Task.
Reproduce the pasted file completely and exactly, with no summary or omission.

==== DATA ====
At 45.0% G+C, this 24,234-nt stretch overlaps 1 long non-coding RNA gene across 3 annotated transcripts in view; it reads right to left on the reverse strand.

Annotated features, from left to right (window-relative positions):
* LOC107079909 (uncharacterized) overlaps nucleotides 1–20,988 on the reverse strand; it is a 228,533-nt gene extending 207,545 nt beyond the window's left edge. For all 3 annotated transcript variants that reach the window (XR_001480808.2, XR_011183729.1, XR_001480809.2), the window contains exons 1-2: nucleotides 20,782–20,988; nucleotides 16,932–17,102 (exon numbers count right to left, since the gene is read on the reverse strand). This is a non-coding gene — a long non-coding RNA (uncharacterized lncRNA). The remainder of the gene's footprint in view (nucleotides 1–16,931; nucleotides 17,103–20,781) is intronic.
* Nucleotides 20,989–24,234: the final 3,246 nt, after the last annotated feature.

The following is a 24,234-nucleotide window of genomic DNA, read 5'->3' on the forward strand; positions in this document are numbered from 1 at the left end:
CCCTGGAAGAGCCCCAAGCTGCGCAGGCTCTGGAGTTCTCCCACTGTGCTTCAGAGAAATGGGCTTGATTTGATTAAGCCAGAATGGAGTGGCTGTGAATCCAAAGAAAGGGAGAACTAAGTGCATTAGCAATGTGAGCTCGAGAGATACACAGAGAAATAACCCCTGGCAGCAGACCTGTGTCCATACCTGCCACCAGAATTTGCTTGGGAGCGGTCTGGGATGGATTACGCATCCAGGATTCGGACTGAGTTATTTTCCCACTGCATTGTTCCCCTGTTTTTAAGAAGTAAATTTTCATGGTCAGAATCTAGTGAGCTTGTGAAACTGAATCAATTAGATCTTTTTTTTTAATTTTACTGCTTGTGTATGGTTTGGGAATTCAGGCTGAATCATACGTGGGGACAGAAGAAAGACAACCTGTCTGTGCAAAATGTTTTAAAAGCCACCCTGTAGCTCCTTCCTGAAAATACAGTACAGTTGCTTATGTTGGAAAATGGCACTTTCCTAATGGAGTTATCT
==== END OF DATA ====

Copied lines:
At 45.0% G+C, this 24,234-nt stretch overlaps 1 long non-coding RNA gene across 3 annotated transcripts in view; it reads right to left on the reverse strand.

Annotated features, from left to right (window-relative positions):
* LOC107079909 (uncharacterized) overlaps nucleotides 1–20,988 on the reverse strand; it is a 228,533-nt gene extending 207,545 nt beyond the window's left edge. For all 3 annotated transcript variants that reach the window (XR_001480808.2, XR_011183729.1, XR_001480809.2), the window contains exons 1-2: nucleotides 20,782–20,988; nucleotides 16,932–17,102 (exon numbers count right to left, since the gene is read on the reverse strand). This is a non-coding gene — a long non-coding RNA (uncharacterized lncRNA). The remainder of the gene's footprint in view (nucleotides 1–16,931; nucleotides 17,103–20,781) is intronic.
* Nucleotides 20,989–24,234: the final 3,246 nt, after the last annotated feature.

The following is a 24,234-nucleotide window of genomic DNA, read 5'->3' on the forward strand; positions in this document are numbered from 1 at the left end:
CCCTGGAAGAGCCCCAAGCTGCGCAGGCTCTGGAGTTCTCCCACTGTGCTTCAGAGAAATGGGCTTGATTTGATTAAGCCAGAATGGAGTGGCTGTGAATCCAAAGAAAGGGAGAACTAAGTGCATTAGCAATGTGAGCTCGAGAGATACACAGAGAAATAACCCCTGGCAGCAGACCTGTGTCCATACCTGCCACCAGAATTTGCTTGGGAGCGGTCTGGGATGGATTACGCATCCAGGATTCGGACTGAGTTATTTTCCCACTGCATTGTTCCCCTGTTTTTAAGAAGTAAATTTTCATGGTCAGAATCTAGTGAGCTTGTGAAACTGAATCAATTAGATCTTTTTTTTTAATTTTACTGCTTGTGTATGGTTTGGGAATTCAGGCTGAATCATACGTGGGGACAGAAGAAAGACAACCTGTCTGTGCAAAATGTTTTAAAAGCCACCCTGTAGCTCCTTCCTGAAAATACAGTACAGTTGCTTATGTTGGAAAATGGCACTTTCCTAATGGAGTTATCT